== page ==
Technological advances included a new style of ventilation system that cost $52,000, ($635k in 2012 dollars.) There was an oil heating system fed by an 8,000 gallon fuel tank buried under the back lane that eliminated the need for coal. The cooling of the building was done geothermally.
January 2, 1920, Manitoba Free Press
Particular attention was paid to the lighting. The hall's massive dome light was fitted with red, blue and amber bulbs that reflected light down onto the audience to give a warm glow. All lights were set on dimmers so as not to suddenly come on or off, allowing eyes to adjust to the change. Aisle chairs had a light built into the underside of the armrest to provide floor lighting.
The lights were never completely turned out, even during the film, which offered safety for workers and " ...complete protection from the 'dark houses' that offer temptations." (January 1, 1920, Manitoba Free Press). A later Free Press story noted:
The indirect lighting is massive and handsome. The great high-air spaces give evidence of the broadness of vision in the designer. The rich but unobtrusive decorations, the hand-worked plaster ornaments, show the genuineness which has marked the entire progress of the work.
January 3, 1920, Manitoba Free Press
January 3, 1920, Manitoba Free Press
Doors opened at 7 p.m. on January 2nd, 1920 to a lavish affair. In attendance were company president Bernard Allen, his sons Jay and Jules and a who's who of Winnipeg society. After a series of musical numbers it was time for speeches and ex-mayor Waugh declared that " It was buildings like this one which allowed the distinct difference between a town and a metropolis" (January 3, 1920, Manitoba Free Press, p.3)
When the formal part of the program ended it was time for a newsreel, a Mutt and Jeff short and the feature film "Upstairs" with Mabel Normand.
Music was an important part of a theatre in the days of silent film. The Allen boasted a large pipe organ, which hadn't yet arrived on opening night, and an orchestra pit for the 15 member Allen Theatre Orchestra.
The first conductor was 23 year-old Joseph Shadwick who, despite his age, was a popular feature on Winnipeg's musical scene. Son of violinist Philip Shadwick, he had been performing at recitals and winning national awards since the age of 8. He led the Allen's orchestra for at least a couple of years before moving on to a career that included being concertmaster for the London Symphony Orchestra and Royal Opera House in London. (Listen to his music here)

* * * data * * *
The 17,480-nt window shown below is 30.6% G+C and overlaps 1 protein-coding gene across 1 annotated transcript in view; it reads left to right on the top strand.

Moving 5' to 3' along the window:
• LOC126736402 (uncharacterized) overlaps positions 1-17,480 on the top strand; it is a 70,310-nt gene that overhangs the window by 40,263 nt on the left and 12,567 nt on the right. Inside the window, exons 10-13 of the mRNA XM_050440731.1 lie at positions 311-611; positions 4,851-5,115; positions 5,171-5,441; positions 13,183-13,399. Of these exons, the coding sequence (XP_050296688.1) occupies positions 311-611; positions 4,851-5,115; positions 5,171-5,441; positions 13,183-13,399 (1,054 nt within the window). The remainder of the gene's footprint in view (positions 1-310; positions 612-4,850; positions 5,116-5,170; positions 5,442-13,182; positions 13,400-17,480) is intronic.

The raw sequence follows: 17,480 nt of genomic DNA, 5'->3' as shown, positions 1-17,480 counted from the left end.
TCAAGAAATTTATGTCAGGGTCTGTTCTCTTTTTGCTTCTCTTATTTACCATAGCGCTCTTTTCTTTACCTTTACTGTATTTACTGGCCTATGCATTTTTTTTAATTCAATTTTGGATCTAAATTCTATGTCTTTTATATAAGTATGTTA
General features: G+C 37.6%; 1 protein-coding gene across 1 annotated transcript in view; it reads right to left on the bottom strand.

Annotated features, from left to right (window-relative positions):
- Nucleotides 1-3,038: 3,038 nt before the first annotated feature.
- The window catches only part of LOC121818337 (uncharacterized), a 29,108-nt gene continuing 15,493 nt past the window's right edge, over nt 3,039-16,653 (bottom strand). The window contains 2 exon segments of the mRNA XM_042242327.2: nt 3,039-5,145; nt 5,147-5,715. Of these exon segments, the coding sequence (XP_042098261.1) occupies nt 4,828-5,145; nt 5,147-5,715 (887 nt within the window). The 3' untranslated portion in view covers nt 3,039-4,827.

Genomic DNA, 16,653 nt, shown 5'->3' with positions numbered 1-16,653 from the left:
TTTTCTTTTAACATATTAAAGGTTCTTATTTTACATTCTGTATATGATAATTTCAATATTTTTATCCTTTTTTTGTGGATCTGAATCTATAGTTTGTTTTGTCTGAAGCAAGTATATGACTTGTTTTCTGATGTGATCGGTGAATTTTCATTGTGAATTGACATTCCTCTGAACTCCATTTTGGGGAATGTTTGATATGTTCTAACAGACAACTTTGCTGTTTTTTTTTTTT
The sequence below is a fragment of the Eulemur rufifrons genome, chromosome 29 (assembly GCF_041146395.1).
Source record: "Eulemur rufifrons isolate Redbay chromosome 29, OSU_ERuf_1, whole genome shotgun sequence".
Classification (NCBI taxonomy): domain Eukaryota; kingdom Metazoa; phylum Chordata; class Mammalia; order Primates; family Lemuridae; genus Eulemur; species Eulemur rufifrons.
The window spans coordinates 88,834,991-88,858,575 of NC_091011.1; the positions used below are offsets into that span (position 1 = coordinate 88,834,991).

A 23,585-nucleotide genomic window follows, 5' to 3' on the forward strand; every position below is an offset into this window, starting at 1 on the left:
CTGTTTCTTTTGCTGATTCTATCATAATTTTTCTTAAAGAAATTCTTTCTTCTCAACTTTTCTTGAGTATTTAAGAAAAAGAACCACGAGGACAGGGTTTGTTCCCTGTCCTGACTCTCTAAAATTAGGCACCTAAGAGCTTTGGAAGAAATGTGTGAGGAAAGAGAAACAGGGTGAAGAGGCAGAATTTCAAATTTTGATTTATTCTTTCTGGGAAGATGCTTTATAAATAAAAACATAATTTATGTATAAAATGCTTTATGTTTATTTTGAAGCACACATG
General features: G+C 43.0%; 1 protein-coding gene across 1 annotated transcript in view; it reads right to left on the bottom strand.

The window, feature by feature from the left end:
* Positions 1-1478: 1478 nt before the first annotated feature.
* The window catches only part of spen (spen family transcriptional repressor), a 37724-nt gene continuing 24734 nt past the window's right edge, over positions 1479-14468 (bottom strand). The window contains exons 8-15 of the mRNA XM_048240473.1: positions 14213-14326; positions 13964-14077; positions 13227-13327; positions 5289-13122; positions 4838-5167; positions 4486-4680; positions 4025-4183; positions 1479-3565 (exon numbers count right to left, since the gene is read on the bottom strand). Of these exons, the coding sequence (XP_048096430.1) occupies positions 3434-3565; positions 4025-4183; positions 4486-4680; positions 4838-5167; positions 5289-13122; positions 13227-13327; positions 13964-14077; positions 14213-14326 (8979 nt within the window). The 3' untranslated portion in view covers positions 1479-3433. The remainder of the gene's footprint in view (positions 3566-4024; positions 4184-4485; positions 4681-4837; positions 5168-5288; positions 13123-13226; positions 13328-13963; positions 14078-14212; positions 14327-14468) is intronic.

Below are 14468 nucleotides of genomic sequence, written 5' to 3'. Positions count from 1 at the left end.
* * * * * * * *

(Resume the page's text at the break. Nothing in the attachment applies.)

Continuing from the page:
May 19, 1923, Manitoba Free Press
At the time of the Allen's opening there seemed to be no end to their growing empire. They operated over 200 theatres in North America and made forays into the British market. That quick growth, however, meant huge debts and within a couple of years the corporation began to fail.
In 1923 the Allen's declared bankruptcy. Famous Players Canadian Corporation stepped in and leased many of the Allen properties, eventually buying them. Questioned as to why they chose to take over the Met, considering that it was just a block away from their own flagship theatre, the Capitol, an official explained that the Allen always performed well and had introduced a number of innovations to the theatre market that had been rolled out across the country.
June 23, 1923, Manitoba Free Press
The change in ownership brought a number of other changes to the theatre. On June 23, 1923 it was closed for six weeks to be refurnished and redecorated. One of the major changes made was to refit the small stage area to allow for larger, live productions, thus making it a more versatile venue.
The theatre also needed a new name. For this, Famous Players teamed up with the Manitoba Free Press for a naming contest with a $200 grand prize. In just a month the paper received 43,100 entries that had to be sifted through !
The front runner was the Prince of Wales with 800 votes, but Mayor S. J. Farmer, who was one of the judges, pushed for Metropolitan which received 194 votes. He felt it was modern and reflected the growing city that the theatre was located in. He won over the other judges and the selection was sent to Famous Players in Toronto.